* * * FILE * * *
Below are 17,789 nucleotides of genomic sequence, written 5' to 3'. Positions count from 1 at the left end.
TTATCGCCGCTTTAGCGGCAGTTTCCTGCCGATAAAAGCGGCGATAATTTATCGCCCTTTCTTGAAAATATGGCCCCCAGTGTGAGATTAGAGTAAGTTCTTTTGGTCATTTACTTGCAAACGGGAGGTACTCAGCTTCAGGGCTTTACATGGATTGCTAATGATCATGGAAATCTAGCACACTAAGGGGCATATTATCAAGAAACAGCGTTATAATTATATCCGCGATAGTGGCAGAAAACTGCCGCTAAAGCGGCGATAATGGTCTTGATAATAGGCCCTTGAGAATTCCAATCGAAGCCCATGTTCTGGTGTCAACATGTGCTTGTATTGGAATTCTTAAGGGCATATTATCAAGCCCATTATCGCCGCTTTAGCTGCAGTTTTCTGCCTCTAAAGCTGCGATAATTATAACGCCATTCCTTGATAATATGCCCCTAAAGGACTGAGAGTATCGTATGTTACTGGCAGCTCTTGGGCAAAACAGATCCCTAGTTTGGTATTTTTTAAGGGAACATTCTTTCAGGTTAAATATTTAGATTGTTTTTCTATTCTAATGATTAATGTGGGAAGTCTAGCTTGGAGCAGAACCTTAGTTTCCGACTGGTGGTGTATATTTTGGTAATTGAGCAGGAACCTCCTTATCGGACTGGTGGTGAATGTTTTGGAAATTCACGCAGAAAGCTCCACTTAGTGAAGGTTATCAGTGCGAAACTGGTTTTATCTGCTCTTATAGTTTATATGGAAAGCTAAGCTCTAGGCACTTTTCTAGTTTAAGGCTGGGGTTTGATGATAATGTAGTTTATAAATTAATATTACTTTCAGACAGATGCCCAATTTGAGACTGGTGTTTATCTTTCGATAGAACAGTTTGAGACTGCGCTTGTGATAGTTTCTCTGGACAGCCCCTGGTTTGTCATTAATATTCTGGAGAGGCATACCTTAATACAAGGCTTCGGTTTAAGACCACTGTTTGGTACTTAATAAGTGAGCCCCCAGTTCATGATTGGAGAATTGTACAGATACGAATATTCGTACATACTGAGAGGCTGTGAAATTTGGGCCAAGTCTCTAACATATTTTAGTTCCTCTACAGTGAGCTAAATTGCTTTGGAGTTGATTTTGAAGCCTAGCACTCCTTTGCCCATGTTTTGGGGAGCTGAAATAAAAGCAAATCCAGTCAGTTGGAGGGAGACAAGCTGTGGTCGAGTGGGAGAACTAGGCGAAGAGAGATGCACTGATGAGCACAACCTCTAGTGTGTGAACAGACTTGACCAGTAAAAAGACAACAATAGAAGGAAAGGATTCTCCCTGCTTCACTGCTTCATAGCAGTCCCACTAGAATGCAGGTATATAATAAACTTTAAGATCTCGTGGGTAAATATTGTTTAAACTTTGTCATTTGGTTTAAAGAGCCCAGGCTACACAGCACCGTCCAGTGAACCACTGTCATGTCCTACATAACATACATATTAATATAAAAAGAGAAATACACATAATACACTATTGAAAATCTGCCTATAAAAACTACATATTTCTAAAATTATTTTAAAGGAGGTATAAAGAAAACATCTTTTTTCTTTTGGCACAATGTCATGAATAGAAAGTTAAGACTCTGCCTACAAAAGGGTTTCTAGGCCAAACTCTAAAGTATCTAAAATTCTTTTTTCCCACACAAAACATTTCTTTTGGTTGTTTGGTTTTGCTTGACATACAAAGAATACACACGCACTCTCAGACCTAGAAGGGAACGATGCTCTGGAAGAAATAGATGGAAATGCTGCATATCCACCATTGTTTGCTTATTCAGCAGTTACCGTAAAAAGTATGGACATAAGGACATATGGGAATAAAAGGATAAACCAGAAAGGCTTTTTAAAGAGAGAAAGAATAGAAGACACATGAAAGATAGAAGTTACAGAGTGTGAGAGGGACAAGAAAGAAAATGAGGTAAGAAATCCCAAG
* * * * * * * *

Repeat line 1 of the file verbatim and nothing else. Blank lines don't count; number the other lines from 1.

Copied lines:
Below are 17,789 nucleotides of genomic sequence, written 5' to 3'. Positions count from 1 at the left end.